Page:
That's the problem with innovation, as no one has any idea what needs to be done to appropriately fix any of the problems. ETFs are not necessarily a problem, but are affected, like everyone and everything else by systematic shocks to the market. It's the way of the world.

  • monkeysama's picture

    I get the feeling that the ETFs are having a similar problem as tranching and MBS had. They're supposed to reflect an underlying security and offer all sorts of risk benefits from pooling, but instead just create more confusion in the market by adding disinformation. For example, the articles I linked to said that one of the problems was that because of the way ETFs are structured that instead of ETF moving with the stocks they represent, heavy bidding in ETFs can cause the stock prices themselves to follow the ETF price. From there swings in the ETF price can sway the markets and add tons of volatility.

    Also, just want to give a shout out to Frieds. Great Post! +1

  • Frieds's picture


    I really am torn about whether it's a tranching issue or not because you definitely see it when you play in the levered and short space because of the inherent reliance on derivatives, but not so much in the nonlevered area. You are definitely right about ETFs figuring into price movement, however the thing no one mentions is the biggest ETF of them all, the SPY.

    That one security is surprisingly telling when you discuss ETFs. It's an unlevered fund that trades according to the index itself, supposedly, in all 500 stocks. To bring light to what you said and how influential and ETF can be, the SPY tells that tale. Watch the trading for the SPY and graph it verse the VWAP (Volume Weighted Average Price - For those that don't know, VWAP is a Moving Average Price that is used to reflect the price and size of trading across the entire day as a weighted average of the equity instead of just by the price of a security. It's a surprisingly good way to see the divergence in an equity and an interesting arb opportunity as well if you are willing to try and bet of the divergence between VWAP and the actual pricing). It tells two very distinct tales and really illustrates how you can shift the market with trading an ETF, as it doesn't take much to move the market higher despite not having a similar VWAP tracking behind it.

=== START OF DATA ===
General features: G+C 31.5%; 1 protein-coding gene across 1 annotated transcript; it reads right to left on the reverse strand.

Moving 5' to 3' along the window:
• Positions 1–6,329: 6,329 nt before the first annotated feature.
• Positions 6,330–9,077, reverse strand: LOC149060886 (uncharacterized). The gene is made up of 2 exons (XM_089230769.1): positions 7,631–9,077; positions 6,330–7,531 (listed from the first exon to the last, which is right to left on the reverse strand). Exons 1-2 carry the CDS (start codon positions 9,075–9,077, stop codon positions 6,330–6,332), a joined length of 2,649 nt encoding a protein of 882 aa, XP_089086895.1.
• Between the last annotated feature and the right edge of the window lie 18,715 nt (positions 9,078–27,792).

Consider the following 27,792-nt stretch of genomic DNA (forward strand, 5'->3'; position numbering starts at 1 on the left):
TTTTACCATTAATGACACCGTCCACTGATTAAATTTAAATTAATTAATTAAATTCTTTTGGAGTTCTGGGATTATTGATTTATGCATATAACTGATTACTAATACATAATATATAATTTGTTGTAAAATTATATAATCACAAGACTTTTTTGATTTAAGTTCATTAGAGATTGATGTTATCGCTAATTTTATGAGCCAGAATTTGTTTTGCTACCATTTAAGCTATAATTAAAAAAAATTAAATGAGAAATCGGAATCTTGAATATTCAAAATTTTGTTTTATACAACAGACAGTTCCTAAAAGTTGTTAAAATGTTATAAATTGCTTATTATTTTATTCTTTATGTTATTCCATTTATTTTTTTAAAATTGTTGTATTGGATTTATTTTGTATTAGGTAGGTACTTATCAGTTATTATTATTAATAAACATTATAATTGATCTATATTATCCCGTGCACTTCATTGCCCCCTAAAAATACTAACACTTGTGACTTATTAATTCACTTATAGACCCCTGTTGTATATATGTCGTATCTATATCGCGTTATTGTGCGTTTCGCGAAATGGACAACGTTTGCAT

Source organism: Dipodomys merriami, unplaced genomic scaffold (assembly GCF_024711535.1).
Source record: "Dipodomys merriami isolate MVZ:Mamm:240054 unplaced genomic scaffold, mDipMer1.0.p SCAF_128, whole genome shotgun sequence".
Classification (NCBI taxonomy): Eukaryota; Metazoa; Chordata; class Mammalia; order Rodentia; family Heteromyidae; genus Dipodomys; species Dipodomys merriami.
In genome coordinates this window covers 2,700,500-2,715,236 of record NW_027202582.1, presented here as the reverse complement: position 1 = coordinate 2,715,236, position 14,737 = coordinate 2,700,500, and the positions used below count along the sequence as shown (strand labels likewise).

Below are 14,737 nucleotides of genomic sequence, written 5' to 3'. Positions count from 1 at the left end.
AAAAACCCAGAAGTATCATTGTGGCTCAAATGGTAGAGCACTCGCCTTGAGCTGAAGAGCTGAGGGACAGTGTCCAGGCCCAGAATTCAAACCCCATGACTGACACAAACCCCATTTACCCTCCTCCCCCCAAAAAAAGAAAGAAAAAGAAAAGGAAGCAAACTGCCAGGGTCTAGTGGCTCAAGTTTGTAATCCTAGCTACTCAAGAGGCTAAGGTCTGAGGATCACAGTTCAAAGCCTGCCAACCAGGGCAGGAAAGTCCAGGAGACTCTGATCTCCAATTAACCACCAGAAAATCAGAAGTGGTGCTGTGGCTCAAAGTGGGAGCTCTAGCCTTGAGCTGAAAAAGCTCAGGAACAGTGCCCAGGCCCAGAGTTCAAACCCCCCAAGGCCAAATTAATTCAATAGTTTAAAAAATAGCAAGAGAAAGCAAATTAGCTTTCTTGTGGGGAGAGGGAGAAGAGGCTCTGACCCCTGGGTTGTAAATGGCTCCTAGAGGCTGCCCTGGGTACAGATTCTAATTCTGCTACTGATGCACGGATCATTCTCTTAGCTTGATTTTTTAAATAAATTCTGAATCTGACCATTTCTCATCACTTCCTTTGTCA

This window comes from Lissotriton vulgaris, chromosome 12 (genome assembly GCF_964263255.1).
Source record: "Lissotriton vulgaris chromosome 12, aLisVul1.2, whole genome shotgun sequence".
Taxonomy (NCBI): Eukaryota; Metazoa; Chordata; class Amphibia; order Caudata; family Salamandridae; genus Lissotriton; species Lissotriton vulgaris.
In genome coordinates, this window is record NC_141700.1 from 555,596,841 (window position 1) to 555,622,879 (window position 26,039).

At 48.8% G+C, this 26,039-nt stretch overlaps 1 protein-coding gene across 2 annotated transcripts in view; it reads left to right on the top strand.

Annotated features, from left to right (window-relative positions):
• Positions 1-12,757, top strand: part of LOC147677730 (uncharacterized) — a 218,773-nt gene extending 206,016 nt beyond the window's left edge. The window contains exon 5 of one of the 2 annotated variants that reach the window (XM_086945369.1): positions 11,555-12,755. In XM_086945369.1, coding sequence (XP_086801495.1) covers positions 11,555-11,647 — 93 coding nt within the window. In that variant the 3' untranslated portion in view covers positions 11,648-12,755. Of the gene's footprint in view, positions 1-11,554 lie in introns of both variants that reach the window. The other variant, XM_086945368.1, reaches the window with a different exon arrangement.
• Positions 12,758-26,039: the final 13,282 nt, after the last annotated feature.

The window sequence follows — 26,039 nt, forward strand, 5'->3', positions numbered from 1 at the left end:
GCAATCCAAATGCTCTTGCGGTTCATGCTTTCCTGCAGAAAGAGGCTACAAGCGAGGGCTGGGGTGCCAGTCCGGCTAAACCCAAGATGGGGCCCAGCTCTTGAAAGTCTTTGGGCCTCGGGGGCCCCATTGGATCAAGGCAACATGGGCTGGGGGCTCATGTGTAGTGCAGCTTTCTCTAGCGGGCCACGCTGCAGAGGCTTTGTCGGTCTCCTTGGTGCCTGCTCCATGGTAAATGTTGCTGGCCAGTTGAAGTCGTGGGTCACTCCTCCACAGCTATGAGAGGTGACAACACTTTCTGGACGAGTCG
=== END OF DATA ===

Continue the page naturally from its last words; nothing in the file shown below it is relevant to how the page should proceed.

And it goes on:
Oh, and thanks for the SB. If you wanna discuss, hit me up via PM. I'm always up for good discussion.

  • WallStreetKid's picture

    I heard WSO caused the flash crash.

  • In reply to WallStreetKid
    monkeysama's picture

    I heard WSO caused the flash crash.

    Yo momma so high frequency she caused the flash crash.
  • In reply to monkeysama
    blastoise's picture

    I heard WSO caused the flash crash.

    Yo momma so high frequency she caused the flash crash.

    yo momma so fat she dosen't taste the rainbow she eats the mfing rainbow

  • Frieds's picture

    SB for you Squirtz. Best old school yo mamma joke I've heard in ages~

  • In reply to blastoise
    happypantsmcgee's picture

    midas i almost have more nanners than u :D

    I just laughed for a good 2 minutes at this squirtz (you'll always be squirtle to me)

    If I had asked people what they wanted, they would have said faster horses - Henry Ford

  • monkeysama's picture

    I'm giving a banana because anyone who wishes to reduce this board to his own childish level has my overwhelming approval. Cause that's how I roll.

  • shorttheworld's picture